Weather History and Forecasts in Wolfram|Alpha

August 14, 2009
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The Wolfram|Alpha Team
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Does this summer seem hotter than last year’s? Are you debating between a trip to Miami or Florence in the springtime? Or perhaps heading to Tokyo in November, and wondering how to pack? Wolfram|Alpha has a number of helpful tools to answer your weather questions, by retrieving current conditions, forecasts, and historical data from weather stations located all over the world.

For example, simply enter “weather” into the computation bar, and Wolfram|Alpha’s geoIP capabilities identify your approximate location and produce the latest records from your nearest weather station. The “Latest recorded weather” pod may feature information like the current temperature, relative humidity, wind speed, and conditions, such as clear, thunderstorms, or fog. Go ahead and click here to give it a try for your area.

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You can explore the “Weather history & forecast” pod further to gather information such as temperature, cloud cover, conditions, humidity, wind speed, incident sunlight intensity, and historical temperatures for a specific date. By using the drop-down box in the header of the pod, you can adjust the time window for the current day, or next week, or take a look back in time to view these conditions over the last month, last year, last 5 years, and so forth. The length of available weather history may vary by location.

Are you looking for a warm location to visit next spring? Try Wolfram|Alpha to compare the patterns of different locations. For example, if you query “Weather Florence, Italy, Miami, Florida”, Wolfram|Alpha will show comparative results for those cities.

In this particular example, we asked Wolfram|Alpha to plot weather history recorded over the past year for Florence, Italy and Miami, Florida. If you’re looking for a warm place to visit, it’s nice to know you can expect Miami, Florida to be about 9 degrees Celsius or 17 degrees Fahrenheit warmer than Florence, Italy.

Wolfram|Alpha computes weather trends for Florance, Italy and Miami, Florida

Wolfram|Alpha can also give you a snapshot of a location’s climate. For example, query “climate Tokyo” and Wolfram|Alpha will graph temperatures and precipitation in Tokyo recorded between 1946 and the present. The blue area in the chart below represents the temperature range at certain times of the year over time, with the deep blue line signifying the average temperatures. If you’re planning a trip to Tokyo in November, you can likely expect temperatures to range between 10 and 20 degrees Celsius.

Wolfram|Alpha generates climate charts for temperature and precipitation for Tokyo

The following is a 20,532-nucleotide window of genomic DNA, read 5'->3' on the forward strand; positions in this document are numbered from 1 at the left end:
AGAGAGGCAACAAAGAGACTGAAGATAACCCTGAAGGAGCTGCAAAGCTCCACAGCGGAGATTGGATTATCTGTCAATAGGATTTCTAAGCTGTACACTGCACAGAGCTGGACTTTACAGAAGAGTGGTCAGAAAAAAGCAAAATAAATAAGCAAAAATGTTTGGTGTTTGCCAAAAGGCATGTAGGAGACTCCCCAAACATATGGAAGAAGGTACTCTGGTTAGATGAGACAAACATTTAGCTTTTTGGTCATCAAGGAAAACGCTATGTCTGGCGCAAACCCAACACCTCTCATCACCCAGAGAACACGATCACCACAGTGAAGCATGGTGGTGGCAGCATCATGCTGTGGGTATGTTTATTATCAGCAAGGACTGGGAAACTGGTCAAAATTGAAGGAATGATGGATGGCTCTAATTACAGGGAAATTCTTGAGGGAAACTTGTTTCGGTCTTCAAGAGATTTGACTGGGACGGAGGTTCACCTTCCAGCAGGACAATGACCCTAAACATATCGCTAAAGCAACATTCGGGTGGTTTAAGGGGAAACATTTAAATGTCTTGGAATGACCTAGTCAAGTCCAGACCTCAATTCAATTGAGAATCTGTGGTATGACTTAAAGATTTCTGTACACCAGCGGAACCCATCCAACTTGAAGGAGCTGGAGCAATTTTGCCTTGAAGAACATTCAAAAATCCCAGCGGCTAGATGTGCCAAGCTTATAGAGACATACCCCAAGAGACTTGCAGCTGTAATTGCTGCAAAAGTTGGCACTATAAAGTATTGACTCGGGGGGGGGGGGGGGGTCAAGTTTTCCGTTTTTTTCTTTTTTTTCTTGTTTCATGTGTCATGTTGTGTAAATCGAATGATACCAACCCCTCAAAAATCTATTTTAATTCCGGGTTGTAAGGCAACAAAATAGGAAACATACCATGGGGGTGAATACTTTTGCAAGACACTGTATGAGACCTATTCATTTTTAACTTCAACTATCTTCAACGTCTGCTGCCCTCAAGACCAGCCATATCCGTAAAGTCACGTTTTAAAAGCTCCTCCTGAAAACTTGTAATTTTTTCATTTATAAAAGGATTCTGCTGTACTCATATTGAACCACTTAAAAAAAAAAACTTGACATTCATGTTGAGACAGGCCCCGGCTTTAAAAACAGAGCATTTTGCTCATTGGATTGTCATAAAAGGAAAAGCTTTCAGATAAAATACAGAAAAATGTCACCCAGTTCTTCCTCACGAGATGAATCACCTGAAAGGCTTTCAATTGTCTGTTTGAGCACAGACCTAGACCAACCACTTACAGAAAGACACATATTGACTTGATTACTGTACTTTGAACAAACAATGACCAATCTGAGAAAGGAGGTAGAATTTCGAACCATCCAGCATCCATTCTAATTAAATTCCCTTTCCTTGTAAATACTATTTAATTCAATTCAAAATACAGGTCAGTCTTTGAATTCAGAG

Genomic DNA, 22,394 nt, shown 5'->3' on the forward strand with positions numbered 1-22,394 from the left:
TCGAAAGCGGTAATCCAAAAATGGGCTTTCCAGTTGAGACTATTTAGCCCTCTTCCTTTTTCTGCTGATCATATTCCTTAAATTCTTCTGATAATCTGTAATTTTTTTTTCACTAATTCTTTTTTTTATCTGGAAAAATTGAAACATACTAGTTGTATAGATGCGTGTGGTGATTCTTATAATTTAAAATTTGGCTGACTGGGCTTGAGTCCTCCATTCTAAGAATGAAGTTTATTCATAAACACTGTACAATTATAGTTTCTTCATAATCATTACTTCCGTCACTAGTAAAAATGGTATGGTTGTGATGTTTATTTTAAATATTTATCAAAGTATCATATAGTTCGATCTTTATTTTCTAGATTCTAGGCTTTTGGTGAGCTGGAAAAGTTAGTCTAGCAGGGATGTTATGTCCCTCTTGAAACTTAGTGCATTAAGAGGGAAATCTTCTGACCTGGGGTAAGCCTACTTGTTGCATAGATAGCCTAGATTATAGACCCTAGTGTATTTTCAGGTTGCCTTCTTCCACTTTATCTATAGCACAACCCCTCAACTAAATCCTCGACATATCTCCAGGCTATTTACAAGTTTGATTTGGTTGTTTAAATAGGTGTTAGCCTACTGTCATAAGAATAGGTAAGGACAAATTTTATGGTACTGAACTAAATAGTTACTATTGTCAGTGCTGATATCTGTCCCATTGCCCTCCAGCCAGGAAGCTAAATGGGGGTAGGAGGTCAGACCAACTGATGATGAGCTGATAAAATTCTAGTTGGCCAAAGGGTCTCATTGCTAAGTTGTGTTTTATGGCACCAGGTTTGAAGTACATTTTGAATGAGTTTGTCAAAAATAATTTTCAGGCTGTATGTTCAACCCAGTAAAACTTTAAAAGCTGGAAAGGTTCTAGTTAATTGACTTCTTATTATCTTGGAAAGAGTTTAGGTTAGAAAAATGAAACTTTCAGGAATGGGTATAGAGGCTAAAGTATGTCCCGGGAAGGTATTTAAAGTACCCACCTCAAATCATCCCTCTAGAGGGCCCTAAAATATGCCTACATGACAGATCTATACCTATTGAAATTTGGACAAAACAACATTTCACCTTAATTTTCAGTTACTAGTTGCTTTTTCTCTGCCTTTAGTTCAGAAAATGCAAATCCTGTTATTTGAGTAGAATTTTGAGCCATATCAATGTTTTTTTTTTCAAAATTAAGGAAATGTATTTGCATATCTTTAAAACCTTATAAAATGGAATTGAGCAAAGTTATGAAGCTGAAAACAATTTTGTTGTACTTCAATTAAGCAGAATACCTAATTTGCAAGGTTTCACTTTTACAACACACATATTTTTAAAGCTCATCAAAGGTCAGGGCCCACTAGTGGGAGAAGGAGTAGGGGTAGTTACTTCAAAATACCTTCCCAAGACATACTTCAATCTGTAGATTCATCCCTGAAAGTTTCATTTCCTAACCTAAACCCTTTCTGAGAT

Have you found interesting ways to use Wolfram|Alpha to explore the weather? Join members of the Wolfram|Alpha Community site discussing weather trends and events taking place in their areas.

5 Comments

this is great information thanks!

Posted by bob sorg August 15, 2009 at 12:11 am Reply

Would love it if you would add some more statistical information about the historical weather like standard deviation. When people want to know what the likely weather is someplace simple averages and outlier highs and lows are limited in meaning. And even making it so that a non-statistics person could understand would be good too: e.g. 90% of the time, the high will be at least X and the low will be no lower than Y would be quite helpful.

Love Wolfram | Alpha!

Posted by Paula August 30, 2009 at 7:39 am Reply

I advise students to use W|A to check work done the hard way so that they can redo the work immediately if they have made a mistake. If doing exercises the hard way means you have not answered all the questions then answer the rest using W|A explaining what you have done. In employment later W|A will enable you to work faster and achieve more. Knowing how tasks are done the hard way will help you spot glaring errors so you benefit from knowing both methods. Go for 100%. 40% will not get you far in the real world.

Posted by Brian Gilbert September 9, 2009 at 8:43 am Reply

A friend of mine who lives in Port Angeles WA was complaining that people who live near her sister in Fort Lauderdale, FL have an inaccurate understanding of how much it rains in Washington. I did the search , looked at the 5-year data, and must say that the precipitation numbers look quite suspect to me, particularly for Fort Lauderdale. I’m curious as to the source of this data, and how it’s being validated.

Posted by RockyF September 13, 2009 at 6:45 pm Reply

It doesn’t work for Brazil or any country in Latin America. Any news on when we can expect detailed wheather information on our part of the world?

Posted by Tom August 4, 2010 at 4:38 pm Reply
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